bussroot business card

Business card bewitch

I came across a discussion recently on whether business cards are a thing of the past and should join the obsolete items along with telex machines and comptometers. Anyone remember them?  Or hand-written personal letters. You don’t see many of those now either, apart from the thankyou letter you may send your granny when she’s knitted you a balaclava or a pair of gloves during a cold snap. That’s called ‘good manners’. Although these days Granny may now be too busy surfing the net!

If business cards were banned, (I’m asking you to use your imagination here), would you miss them? I can guess that many of you will claim that technology has replaced the need to hand out cards when the contact details can be scanned into an iphone, blue tooth etc. This leaves me out in the cold then with my basic mobile phone, an ancient Nokia that I’m as comfortable with as an old pair of slippers. So for those of us who can’t scan or input and download, how professional are we going to appear if we scribble our details down on a scrap of paper or the back of a cigarette packet? Thinking about it, there aren’t many cigarette packets around now to scribble on either!

The visiting card began its life in 15th Century China and arrived in Europe in the 17th Century in the form of trade cards, usually with a map showing directions to the business address due to the fact that buildings generally weren’t numbered. The Japanese still treat business cards with time-honoured respect and consider them to be a sign of professional credibility. If Japan is seen as one of the most advanced in modern technology, maybe it’s significant that the Japanese never attend a meeting without them. They accept the card you’ve offered them with both hands, ceremonially. You’ll never see them scribble on it, flip it across the table or fiddle and fidget with it while they’re talking to you. If you stuff the card they’ve given you into your back pocket it’s considered the equivalent of sitting on them. This card represents their standing within the company. Disrespect the card and you disrespect them.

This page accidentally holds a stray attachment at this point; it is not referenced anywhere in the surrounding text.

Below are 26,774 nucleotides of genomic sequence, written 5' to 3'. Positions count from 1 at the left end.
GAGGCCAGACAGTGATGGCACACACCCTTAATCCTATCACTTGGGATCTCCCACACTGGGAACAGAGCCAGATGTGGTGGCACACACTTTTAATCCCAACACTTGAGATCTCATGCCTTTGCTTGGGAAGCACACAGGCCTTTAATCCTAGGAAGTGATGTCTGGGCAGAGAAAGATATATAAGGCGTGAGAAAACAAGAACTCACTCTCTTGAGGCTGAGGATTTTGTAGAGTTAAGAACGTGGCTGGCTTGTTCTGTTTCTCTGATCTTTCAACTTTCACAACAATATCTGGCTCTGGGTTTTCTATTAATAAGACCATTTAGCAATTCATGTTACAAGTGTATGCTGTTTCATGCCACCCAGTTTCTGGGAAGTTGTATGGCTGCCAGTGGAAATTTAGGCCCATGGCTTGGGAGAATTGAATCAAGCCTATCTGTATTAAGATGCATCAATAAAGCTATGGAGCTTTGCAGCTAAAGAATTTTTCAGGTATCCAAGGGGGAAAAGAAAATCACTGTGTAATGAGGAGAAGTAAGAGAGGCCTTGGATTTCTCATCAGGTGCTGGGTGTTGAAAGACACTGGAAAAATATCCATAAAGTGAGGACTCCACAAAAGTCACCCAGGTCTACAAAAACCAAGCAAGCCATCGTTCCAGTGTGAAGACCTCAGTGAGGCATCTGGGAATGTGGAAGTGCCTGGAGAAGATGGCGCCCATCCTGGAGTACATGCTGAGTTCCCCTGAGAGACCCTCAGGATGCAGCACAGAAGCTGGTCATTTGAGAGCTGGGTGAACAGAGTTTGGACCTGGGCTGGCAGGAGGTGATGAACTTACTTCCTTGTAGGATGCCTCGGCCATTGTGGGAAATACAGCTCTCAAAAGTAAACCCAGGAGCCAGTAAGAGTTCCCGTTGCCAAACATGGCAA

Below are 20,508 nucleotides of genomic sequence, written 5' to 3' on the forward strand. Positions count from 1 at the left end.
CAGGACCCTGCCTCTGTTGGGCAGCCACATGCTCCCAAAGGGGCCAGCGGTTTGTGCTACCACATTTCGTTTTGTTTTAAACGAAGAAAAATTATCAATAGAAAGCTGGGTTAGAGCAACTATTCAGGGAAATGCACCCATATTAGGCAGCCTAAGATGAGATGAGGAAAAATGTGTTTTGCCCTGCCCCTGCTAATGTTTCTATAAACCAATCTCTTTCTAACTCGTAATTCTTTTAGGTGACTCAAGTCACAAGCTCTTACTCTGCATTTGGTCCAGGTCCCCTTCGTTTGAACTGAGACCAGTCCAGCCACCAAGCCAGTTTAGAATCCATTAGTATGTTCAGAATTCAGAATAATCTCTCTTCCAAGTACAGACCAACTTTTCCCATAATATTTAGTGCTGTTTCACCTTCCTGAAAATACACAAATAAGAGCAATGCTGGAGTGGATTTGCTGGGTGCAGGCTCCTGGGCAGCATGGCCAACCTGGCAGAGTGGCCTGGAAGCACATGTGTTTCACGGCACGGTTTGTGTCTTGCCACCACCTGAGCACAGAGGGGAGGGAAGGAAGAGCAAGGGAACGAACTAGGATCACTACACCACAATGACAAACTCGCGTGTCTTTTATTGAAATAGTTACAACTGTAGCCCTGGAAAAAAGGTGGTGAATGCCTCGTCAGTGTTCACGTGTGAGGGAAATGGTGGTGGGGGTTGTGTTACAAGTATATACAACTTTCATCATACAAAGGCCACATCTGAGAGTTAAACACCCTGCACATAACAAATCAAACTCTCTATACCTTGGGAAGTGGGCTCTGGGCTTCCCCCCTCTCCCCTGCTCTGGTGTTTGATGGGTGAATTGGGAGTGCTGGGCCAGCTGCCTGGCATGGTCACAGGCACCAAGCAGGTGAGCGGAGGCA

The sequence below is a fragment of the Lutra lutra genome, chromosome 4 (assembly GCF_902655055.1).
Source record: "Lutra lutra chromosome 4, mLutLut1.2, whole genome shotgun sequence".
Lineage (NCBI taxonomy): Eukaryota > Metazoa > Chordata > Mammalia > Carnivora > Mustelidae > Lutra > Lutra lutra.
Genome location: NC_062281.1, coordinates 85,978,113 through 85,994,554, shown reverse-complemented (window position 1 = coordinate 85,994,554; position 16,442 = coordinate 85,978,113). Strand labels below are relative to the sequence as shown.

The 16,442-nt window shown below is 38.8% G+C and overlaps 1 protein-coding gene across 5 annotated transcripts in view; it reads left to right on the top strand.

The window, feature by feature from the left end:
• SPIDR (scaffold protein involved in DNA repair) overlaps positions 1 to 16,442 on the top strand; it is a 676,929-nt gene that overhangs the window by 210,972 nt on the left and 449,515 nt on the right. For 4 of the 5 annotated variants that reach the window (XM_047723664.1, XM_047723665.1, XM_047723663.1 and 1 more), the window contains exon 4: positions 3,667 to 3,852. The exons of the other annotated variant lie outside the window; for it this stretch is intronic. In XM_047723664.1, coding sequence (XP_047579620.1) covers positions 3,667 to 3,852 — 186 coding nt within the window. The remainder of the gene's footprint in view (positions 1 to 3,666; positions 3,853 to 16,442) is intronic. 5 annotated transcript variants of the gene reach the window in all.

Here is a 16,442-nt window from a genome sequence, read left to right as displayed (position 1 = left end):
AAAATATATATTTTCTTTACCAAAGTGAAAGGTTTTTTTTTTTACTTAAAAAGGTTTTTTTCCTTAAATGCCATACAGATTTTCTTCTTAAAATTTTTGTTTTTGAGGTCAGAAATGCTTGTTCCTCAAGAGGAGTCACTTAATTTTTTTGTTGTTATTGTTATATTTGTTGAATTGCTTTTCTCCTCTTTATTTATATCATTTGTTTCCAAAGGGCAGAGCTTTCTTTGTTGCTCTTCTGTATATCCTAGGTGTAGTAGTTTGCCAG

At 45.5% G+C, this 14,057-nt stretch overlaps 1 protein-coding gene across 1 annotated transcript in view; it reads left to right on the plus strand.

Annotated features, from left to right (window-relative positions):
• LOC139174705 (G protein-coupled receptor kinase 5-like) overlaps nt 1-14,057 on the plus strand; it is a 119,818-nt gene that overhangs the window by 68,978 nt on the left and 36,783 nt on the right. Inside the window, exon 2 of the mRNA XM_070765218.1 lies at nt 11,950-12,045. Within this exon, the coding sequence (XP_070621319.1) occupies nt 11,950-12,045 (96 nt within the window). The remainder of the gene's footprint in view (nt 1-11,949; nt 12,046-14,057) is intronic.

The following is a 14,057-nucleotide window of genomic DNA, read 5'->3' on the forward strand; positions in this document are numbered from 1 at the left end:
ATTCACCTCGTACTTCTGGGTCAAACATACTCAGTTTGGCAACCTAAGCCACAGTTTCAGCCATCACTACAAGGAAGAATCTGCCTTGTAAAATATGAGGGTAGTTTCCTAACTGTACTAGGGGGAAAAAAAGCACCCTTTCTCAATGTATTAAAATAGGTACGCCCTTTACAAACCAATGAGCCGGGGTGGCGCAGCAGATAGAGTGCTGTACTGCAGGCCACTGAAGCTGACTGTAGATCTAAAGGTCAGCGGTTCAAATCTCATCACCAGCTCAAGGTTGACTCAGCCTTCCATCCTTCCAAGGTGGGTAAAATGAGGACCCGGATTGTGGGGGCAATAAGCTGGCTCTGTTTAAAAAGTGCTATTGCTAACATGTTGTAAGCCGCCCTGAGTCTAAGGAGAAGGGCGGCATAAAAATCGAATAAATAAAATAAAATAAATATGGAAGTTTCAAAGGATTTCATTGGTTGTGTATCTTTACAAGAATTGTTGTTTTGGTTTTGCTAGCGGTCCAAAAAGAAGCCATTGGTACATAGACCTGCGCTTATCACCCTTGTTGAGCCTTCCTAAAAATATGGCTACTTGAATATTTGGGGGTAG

I believe that we’re missing an important point when we talk about business cards being redundant. Above all, I believe they should be treated as a valuable marketing tool and an extension of the brand message. If we trust the law of seven touches or points of contact before a brand is registered subconsciously for future recognition, then surely the business card must play an important part, together with emails, direct mail, other advertising mediums and social media etc. This is assuming the design is appealing and clearly says what you do and who you are, giving all points of reference. Is your card memorable and does it stand out from the rest?

I’m a tactile person. I like to hold the card I’ve been given and refer to it when I’m back in the office. If the design on the card is distinctive, I can instantly recall the meeting, when it was given to me and who it belonged to. If you leave me with your business card I’ll treat it with respect and although the collection may be growing rapidly, I promise it won’t end up in the bin. You don’t even have to be Japanese!